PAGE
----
Vertebrate Paleontology in Central America: 30 years of progress

Vertebrate paleontology began in Central America in 1858 with the first published records, but the last 30 years have seen remarkable advances. These advances range from new localities, to new taxa to new analyses of diverse data. Central American vertebrate fossils represent all of the major taxono...

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Autor Principal: Lucas, Spencer G.
Formato: Artículo
Idioma: Español
Publicado: Universidad de Costa Rica 2014
Materias:
Acceso en línea: http://revistas.ucr.ac.cr/index.php/geologica/article/view/16576
http://hdl.handle.net/10669/22724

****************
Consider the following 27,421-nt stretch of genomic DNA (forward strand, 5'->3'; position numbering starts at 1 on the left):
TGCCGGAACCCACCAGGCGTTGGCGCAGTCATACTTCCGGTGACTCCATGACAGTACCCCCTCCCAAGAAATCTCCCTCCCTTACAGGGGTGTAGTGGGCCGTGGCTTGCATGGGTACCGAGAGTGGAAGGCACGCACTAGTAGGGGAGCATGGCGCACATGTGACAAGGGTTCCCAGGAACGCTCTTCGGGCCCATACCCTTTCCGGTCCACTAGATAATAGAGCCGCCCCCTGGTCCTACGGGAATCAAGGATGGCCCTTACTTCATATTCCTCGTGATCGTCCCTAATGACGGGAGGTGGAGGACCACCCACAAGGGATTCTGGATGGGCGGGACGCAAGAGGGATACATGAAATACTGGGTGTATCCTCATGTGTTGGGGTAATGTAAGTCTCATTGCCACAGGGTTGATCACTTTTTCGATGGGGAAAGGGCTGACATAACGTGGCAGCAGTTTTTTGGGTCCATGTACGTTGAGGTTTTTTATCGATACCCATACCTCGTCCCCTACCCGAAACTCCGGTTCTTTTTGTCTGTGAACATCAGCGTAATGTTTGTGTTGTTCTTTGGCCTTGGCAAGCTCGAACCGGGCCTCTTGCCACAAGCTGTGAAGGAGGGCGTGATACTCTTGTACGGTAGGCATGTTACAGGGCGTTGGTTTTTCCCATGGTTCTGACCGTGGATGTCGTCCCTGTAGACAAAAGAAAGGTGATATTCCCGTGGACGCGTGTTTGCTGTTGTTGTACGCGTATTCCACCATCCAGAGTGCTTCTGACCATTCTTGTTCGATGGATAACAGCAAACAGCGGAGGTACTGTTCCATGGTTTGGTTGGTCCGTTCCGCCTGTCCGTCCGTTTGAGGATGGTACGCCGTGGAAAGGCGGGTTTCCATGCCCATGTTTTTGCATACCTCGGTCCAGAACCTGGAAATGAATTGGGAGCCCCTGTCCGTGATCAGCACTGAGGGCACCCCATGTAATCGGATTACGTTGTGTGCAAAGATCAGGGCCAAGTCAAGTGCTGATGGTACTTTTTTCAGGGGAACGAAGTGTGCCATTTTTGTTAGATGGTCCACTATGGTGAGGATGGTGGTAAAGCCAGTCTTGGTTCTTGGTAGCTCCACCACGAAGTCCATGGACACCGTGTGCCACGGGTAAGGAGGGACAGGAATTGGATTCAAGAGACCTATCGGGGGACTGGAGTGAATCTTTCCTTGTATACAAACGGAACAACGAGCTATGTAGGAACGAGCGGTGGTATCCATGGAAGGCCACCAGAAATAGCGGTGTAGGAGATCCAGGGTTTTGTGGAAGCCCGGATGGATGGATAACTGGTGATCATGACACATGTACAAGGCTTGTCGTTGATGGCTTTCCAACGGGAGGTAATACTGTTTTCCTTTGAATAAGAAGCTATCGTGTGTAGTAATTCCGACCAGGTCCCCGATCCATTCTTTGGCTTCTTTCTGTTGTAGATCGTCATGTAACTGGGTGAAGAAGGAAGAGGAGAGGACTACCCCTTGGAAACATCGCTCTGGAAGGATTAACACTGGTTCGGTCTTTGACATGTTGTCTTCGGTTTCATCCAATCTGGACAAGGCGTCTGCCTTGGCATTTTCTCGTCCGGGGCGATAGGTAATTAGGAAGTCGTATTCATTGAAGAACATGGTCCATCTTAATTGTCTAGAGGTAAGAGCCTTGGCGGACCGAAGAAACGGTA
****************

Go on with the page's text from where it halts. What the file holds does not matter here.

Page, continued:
Sumario: Vertebrate paleontology began in Central America in 1858 with the first published records, but the last 30 years have seen remarkable advances. These advances range from new localities, to new taxa to new analyses of diverse data. Central American vertebrate fossils represent all of the major taxonomic groups of vertebrates—fishes, amphibians, reptiles (especially turtles), birds and mammals (mostly xenarthrans, carnivores and ungulates)—but coverage is very uneven, with many groups (especially small vertebrates) poorly represented. The vertebrate fossils of Central America have long played an important role in understanding the great American biotic interchange. New data and analyses identify a Miocene Central American peninsula that extended from Guatemala to Panama, and suggest the possibility of a Central American province of vertebrate endemism and evolution. The Central American record of vertebrate fossils needs augmentation, especially of microvertebrate fossils, and a more detailed chronological framework to enhance our current understanding of vertebrate evolution and biogeography in the New World